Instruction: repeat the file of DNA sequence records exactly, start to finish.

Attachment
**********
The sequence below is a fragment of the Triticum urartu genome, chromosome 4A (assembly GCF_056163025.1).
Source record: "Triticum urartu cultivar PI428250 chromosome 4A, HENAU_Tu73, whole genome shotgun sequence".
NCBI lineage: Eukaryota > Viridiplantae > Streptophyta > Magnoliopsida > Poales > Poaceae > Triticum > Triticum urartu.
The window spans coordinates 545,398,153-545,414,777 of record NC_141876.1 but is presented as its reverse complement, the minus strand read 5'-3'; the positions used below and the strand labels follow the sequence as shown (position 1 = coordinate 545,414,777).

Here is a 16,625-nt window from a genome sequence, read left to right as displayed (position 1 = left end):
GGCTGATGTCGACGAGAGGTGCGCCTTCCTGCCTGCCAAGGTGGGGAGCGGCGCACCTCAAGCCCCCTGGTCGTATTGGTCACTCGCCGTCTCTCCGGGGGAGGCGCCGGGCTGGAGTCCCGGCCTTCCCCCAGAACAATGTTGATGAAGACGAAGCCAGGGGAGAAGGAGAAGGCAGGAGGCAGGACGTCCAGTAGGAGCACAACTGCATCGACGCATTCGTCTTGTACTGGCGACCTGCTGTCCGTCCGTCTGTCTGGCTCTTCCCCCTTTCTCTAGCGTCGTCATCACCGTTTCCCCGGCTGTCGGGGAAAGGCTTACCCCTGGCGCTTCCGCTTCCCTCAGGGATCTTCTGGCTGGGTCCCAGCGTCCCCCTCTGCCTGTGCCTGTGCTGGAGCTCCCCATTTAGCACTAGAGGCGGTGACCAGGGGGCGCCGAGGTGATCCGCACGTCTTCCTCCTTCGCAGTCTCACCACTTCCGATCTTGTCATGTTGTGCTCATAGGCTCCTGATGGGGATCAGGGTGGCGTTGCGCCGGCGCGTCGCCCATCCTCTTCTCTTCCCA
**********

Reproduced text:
The sequence below is a fragment of the Triticum urartu genome, chromosome 4A (assembly GCF_056163025.1).
Source record: "Triticum urartu cultivar PI428250 chromosome 4A, HENAU_Tu73, whole genome shotgun sequence".
NCBI lineage: Eukaryota > Viridiplantae > Streptophyta > Magnoliopsida > Poales > Poaceae > Triticum > Triticum urartu.
The window spans coordinates 545,398,153-545,414,777 of record NC_141876.1 but is presented as its reverse complement, the minus strand read 5'-3'; the positions used below and the strand labels follow the sequence as shown (position 1 = coordinate 545,414,777).

Here is a 16,625-nt window from a genome sequence, read left to right as displayed (position 1 = left end):
GGCTGATGTCGACGAGAGGTGCGCCTTCCTGCCTGCCAAGGTGGGGAGCGGCGCACCTCAAGCCCCCTGGTCGTATTGGTCACTCGCCGTCTCTCCGGGGGAGGCGCCGGGCTGGAGTCCCGGCCTTCCCCCAGAACAATGTTGATGAAGACGAAGCCAGGGGAGAAGGAGAAGGCAGGAGGCAGGACGTCCAGTAGGAGCACAACTGCATCGACGCATTCGTCTTGTACTGGCGACCTGCTGTCCGTCCGTCTGTCTGGCTCTTCCCCCTTTCTCTAGCGTCGTCATCACCGTTTCCCCGGCTGTCGGGGAAAGGCTTACCCCTGGCGCTTCCGCTTCCCTCAGGGATCTTCTGGCTGGGTCCCAGCGTCCCCCTCTGCCTGTGCCTGTGCTGGAGCTCCCCATTTAGCACTAGAGGCGGTGACCAGGGGGCGCCGAGGTGATCCGCACGTCTTCCTCCTTCGCAGTCTCACCACTTCCGATCTTGTCATGTTGTGCTCATAGGCTCCTGATGGGGATCAGGGTGGCGTTGCGCCGGCGCGTCGCCCATCCTCTTCTCTTCCCA